To view the HDFS directory structure, you basically prefix standard Linux commands with sudo -u hdfs hadoop fs –. Therefore, you will likely find it useful to create a .bash_aliases file that provides an easier way to type these commands.

I have created a sample .bash_aliases file in the following post: Create a .bash_aliases file

I have used my aliases to setup Hadoop as it’s easier to type. For example, I use hls instead of sudo -u hdfs hadoop fs -ls.

Create the HDFS /tmp directory

You don’t need to remove an old /tmp directory if this is the first time you’re installing Hadoop, but I’ll include the command here for completeness.

sudo -u hdfs hadoop fs -rm -r /tmp

Let’s create a new /tmp directory in HDFS.

shmkdir /tmp

Next, we’ll update the permissions on /tmp in HDFS.

shchmod -R 1777 /tmp

Create a user directory

Since this is a setup for development, we will only create one user directory. However, for a cluster or multi-user environment, you should create one user directory per MapReduce user.

Change akbar below to your username.

shmkdir /user/akbar
shchown akbar:akbar /user/akbar

Create the /var/log/hadoop-yarn directory

shmkdir /var/log/hadoop-yarn
shchown yarn:mapred /var/log/hadoop-yarn

Create the staging directory

The Hadoop -mkdir command defaults to -p (create parent directory).

shmkdir /tmp/hadoop-yarn/staging
shchmod -R 1777 /tmp/hadoop-yarn/staging

Create the done_intermediate directory

shmkdir /tmp/hadoop-yarn/staging/history/done_intermediate
shchmod -R 1777 /tmp/hadoop-yarn/staging/history/done_intermediate
shchown -R mapred:mapred /tmp/hadoop-yarn/staging

Verify that the directory structure is setup correctly

shls -R /

The output should look like:

drwxrwxrwt - hdfs supergroup 0 2012-06-25 15:11 /tmp
drwxr-xr-x - hdfs supergroup 0 2012-06-25 15:11 /tmp/hadoop-yarn
drwxrwxrwt - mapred mapred 0 2012-06-25 15:51 /tmp/hadoop-yarn/staging
drwxr-xr-x - mapred mapred 0 2012-06-25 15:51 /tmp/hadoop-yarn/staging/history
drwxrwxrwt - mapred mapred 0 2012-06-25 15:51 /tmp/hadoop-yarn/staging/history/done_intermediate
drwxr-xr-x - hdfs supergroup 0 2012-06-25 15:09 /user
drwxr-xr-x - akbar akbar 0 2012-06-25 15:09 /user/akbar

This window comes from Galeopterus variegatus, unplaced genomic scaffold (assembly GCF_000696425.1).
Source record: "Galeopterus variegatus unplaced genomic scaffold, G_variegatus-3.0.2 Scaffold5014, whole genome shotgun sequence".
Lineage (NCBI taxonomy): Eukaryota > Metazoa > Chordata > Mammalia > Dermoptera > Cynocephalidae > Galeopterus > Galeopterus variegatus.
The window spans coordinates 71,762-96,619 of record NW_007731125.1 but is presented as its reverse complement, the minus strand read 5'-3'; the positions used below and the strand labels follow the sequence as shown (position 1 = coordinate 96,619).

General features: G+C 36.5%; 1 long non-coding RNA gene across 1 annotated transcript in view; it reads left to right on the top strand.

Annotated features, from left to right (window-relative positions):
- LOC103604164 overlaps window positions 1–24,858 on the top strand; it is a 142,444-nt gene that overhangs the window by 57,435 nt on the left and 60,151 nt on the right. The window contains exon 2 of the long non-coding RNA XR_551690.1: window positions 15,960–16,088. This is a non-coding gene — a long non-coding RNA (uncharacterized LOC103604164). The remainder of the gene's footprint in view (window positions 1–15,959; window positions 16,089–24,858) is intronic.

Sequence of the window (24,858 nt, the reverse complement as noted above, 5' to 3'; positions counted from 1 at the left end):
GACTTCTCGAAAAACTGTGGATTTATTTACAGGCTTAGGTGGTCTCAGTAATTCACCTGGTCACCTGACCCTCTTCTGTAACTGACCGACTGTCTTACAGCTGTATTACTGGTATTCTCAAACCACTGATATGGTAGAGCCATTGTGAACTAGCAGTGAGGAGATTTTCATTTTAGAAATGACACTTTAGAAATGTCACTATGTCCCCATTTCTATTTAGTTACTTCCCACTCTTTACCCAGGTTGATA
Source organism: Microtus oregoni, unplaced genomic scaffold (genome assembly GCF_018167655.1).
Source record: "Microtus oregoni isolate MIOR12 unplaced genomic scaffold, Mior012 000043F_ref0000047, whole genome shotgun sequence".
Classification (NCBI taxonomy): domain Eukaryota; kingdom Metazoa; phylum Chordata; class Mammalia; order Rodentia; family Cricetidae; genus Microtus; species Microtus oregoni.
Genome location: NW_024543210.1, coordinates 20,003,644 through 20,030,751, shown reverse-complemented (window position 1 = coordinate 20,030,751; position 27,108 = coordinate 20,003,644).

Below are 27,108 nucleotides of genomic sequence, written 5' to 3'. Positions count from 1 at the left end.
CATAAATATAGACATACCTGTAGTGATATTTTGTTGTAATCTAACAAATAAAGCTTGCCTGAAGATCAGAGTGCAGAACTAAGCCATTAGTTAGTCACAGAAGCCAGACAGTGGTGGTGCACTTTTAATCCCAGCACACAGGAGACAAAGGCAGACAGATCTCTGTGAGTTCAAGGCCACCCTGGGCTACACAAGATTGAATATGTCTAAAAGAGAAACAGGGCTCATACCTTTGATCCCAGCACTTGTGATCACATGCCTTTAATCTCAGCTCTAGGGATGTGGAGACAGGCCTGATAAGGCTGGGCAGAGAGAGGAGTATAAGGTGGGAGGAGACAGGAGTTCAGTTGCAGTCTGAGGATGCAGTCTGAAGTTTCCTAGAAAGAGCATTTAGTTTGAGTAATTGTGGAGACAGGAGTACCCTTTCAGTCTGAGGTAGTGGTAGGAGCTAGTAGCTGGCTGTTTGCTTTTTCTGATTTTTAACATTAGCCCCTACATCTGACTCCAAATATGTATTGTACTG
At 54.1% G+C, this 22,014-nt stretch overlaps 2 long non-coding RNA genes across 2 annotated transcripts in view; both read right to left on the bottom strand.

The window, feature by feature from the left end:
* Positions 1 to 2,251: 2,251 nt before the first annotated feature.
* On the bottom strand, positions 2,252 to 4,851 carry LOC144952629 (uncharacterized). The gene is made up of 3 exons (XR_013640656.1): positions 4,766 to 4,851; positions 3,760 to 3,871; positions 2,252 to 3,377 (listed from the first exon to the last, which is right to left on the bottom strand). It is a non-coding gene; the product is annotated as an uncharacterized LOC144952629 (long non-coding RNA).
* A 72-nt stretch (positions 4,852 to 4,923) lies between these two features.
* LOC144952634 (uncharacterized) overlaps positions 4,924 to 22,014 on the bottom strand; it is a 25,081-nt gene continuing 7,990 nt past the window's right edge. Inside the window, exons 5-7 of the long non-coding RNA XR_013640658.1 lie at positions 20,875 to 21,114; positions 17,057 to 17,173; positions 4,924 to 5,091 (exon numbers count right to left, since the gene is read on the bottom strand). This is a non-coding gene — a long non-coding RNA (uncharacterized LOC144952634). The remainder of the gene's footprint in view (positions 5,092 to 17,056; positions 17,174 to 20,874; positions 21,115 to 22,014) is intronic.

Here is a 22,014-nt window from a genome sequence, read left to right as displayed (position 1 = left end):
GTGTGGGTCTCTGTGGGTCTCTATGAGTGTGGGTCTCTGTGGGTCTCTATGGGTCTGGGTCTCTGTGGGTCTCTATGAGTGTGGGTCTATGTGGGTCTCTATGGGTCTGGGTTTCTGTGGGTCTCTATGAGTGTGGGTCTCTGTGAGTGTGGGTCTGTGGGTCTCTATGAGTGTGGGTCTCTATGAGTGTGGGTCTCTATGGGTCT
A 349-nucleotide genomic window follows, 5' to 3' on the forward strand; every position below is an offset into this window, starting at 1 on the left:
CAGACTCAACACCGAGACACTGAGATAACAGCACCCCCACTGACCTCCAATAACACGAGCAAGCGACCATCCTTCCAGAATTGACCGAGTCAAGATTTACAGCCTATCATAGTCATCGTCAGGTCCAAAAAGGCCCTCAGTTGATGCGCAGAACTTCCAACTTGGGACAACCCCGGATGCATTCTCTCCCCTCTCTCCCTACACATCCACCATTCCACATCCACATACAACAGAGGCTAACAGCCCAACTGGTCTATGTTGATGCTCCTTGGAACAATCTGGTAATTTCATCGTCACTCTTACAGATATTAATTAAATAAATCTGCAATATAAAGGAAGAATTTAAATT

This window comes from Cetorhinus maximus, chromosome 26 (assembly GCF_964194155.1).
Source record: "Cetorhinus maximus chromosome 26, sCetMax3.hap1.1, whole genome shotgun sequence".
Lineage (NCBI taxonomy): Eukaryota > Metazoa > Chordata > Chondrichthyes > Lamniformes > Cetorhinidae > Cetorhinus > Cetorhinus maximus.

drwxr-xr-x - hdfs supergroup 0 2012-06-25 13:42 /var
drwxr-xr-x - hdfs supergroup 0 2012-06-25 13:42 /var/log
drwxr-xr-x - yarn mapred 0 2012-06-25 13:42 /var/log/hadoop-yarn

Start YARN

sudo service hadoop-yarn-resourcemanager start
sudo service hadoop-yarn-nodemanager start
sudo service hadoop-mapreduce-historyserver start

I get the following error message when I start the MR History Server:
chown: changing ownership of `/var/log/hadoop-mapreduce': Operation not permitted

However, this error is not significant and can be ignored. It’ll likely be fixed in an update to CDH4/Hadoop.

Run an example application with YARN

We are going to run the sample YARN app as our regular user, so we’ll use the Hadoop aliases, such as hls, and not the sudo Hadoop aliases, such as shls.

In the first command, we’ll enter just a directory name of input. However, you’ll notice that the input is automatically created in our user directory of /user/akbar/input.

hmkdir input

Let’s view our new directory in HDFS.


Or, you can optionally specify the complete path.

hls /user/akbar

Next, we’ll put some files into the HDFS /user/akbar/input directory.

hadoop fs -put /etc/hadoop/conf/*.xml input

Set the HADOOP_MAPRED_HOME environment variable for the current user in our current session.

export HADOOP_MAPRED_HOME=/usr/lib/hadoop-mapreduce

Next, we’ll run the sample job which is a simple grep of the file in the input directory, which then outputs the results to the output directory. It’s worth noting that that .jar file is located on the physical filesystem, while the input and output directories in the HDFS filesystem.

hadoop jar /usr/lib/hadoop-mapreduce/hadoop-mapreduce-examples.jar \
grep input output 'dfs[a-z.]+'
hls output
hcat output/part-r-00000

If you have a longer file to view, piping into less will prove helpful, such as:

hcat output/part-r-00000 | less

How to start the various Hadoop services

The following are some additional notes I took on starting the various Hadoop services (in the correct order).

Start the Hadoop namenode

sudo service hadoop-hdfs-namenode start

Start the Hadoop datanode service

sudo service hadoop-hdfs-datanode start

Start the Hadoop secondarynamenode service

sudo service hadoop-hdfs-secondarynamenode start

Start the Hadoop resourcemanager service

sudo service hadoop-yarn-resourcemanager start

Start the Hadoop nodemanager service

sudo service hadoop-yarn-nodemanager start

Start the Hadoop historyserver service

sudo service hadoop-mapreduce-historyserver start